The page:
In Old Town Alexandria, VA, a parade celebrated the birthday of George Washington, and several museums had announced they would be open for free for the day. I brought the Culture Club, a Meetup group of which I am an assistant organizer.
We began our day at the Lyceum, where we “met” Woodrow Wilson (played by Brian Hilton). In this hour-long piece of museum theater, we learned about Wilson’s growing up with dyslexia, teaching at my alma mater (Wesleyan University), instituting reforms at Princeton, and of course, presidency. With the hindsight that Wilson would have been afforded were he alive today, the character of Wilson admitted he’d been wrong to support racial segregation. Hilton interacted with the audience and took questions at the end. He held our attention and packed in a good deal of information; had he thoughtfully incorporated objects, this would have further added to the effectiveness of his performance.
After the performance, we viewed the Lyceum’s exhibits, which included children’s activities directly related to the objects on display. The “Patriotic and Public Spirited”: Commemorative Wares in George Washington’s Hometown exhibit shows ceramic wares that honored events or places. At a child-sized table, kids can decorate a drawing of a pitcher and write what they are commemorating.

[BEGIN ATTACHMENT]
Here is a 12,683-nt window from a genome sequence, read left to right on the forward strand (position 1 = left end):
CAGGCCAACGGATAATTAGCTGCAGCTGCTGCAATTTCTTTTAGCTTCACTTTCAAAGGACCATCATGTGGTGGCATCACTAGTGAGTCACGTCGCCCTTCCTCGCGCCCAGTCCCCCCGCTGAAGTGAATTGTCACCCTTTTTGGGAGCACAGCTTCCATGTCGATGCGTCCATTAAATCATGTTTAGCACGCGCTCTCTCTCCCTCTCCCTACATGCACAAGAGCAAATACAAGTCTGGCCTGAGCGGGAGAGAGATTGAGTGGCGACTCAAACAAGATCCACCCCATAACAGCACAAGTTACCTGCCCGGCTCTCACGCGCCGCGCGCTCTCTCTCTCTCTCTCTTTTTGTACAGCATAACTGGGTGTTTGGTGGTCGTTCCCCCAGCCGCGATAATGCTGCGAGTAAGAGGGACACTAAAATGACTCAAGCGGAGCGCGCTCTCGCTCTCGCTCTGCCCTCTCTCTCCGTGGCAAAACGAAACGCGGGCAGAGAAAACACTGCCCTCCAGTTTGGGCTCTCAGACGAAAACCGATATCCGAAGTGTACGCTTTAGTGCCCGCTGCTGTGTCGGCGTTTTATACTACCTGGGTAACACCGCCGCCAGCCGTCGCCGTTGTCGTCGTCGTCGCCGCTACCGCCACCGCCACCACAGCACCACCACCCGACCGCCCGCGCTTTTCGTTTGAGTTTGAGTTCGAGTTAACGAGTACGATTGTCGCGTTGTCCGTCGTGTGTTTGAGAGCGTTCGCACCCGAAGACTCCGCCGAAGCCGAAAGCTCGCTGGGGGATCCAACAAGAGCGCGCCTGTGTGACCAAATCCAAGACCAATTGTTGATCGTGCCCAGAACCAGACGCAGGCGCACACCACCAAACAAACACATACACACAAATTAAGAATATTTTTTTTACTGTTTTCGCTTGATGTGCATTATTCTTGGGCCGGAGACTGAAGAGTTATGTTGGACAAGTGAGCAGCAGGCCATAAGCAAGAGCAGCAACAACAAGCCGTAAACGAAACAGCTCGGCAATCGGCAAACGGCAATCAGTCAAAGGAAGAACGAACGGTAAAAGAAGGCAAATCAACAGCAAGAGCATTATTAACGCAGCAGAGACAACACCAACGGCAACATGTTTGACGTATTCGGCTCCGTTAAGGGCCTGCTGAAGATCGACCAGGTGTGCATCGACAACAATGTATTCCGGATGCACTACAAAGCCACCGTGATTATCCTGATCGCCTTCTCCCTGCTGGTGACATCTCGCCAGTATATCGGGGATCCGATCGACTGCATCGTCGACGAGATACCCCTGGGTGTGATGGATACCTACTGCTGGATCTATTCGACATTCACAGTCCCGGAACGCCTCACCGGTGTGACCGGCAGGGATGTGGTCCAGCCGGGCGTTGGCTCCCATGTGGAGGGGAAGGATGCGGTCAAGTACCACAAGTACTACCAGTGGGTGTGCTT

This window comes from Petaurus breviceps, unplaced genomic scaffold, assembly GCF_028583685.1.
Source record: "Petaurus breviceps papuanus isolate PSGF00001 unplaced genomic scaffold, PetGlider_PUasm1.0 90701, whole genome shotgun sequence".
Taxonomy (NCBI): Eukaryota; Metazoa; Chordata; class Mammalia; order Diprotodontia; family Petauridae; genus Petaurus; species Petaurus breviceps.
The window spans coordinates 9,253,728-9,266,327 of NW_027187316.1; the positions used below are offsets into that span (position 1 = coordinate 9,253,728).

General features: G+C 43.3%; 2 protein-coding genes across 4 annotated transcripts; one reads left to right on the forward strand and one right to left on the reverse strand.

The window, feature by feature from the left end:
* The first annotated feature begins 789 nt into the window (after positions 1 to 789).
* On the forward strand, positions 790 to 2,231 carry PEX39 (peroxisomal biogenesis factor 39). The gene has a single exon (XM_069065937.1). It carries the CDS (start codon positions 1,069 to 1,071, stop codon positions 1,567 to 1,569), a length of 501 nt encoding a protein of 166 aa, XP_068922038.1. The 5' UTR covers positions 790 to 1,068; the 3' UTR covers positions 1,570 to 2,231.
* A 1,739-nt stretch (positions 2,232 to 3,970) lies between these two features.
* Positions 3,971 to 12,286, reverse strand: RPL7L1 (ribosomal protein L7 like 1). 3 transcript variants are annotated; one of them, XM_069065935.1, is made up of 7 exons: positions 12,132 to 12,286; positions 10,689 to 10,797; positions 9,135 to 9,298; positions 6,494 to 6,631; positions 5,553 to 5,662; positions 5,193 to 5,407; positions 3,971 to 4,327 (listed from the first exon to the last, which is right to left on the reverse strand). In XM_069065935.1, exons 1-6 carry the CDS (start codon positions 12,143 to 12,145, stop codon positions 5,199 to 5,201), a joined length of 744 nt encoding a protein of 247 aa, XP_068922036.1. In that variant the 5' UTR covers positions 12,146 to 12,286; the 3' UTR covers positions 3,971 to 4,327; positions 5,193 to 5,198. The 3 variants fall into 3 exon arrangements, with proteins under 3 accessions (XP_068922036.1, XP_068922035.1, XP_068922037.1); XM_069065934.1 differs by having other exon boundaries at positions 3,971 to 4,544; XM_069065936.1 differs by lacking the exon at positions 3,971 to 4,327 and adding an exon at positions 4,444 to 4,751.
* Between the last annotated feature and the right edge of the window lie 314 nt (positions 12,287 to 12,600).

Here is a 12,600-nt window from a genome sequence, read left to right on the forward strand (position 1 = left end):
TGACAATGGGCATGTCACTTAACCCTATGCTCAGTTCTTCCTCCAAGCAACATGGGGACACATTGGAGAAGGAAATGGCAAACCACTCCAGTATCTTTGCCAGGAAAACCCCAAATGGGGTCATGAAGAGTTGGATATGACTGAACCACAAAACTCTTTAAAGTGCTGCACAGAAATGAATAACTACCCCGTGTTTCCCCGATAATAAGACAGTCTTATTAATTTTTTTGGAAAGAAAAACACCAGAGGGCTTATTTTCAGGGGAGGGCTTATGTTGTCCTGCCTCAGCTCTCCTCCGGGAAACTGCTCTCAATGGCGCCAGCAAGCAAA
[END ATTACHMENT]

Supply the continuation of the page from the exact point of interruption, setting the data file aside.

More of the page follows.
After lunch at a local sandwich place and watching the parade for what felt like a long time because it was so cold, we decided to warm up by visiting another museum. We walked to Gadsby’s Tavern Museum, which was such a popular destination that we would have had to wait half an hour, so we kept going. We did see the Ice Well.
We tried Carlyle House, which had been advertised as being open for free for the day, but there was no sign of life. Along with other would-be visitors, we wandered around the gardens. We were still cold, so we moved on to Christ Church, where we were given a very brief tour by a docent who seemed eager to talk to us but overwhelmed by how many people were interested in visiting the church. I am unsure whether to count Christ Church as a museum. On the one hand, it is a historic site with docents; on the other hand, I did not see any exhibits, as I did in the other house-of-worship-museums I’ve visited. Many churches are old, and I’m unconvinced that this automatically makes them museums. I welcome others’ thoughts on this.
We ended our day with a visit to the Friendship Firehouse Museum. On the lower level are large fire-fighting apparatuses, and upstairs are smaller objects that further tell the story of the days when fire-fighting was the business of private insurance companies.
I’ll end this post with a list of ideas for firehouse mottoes, should anyone be in need of one: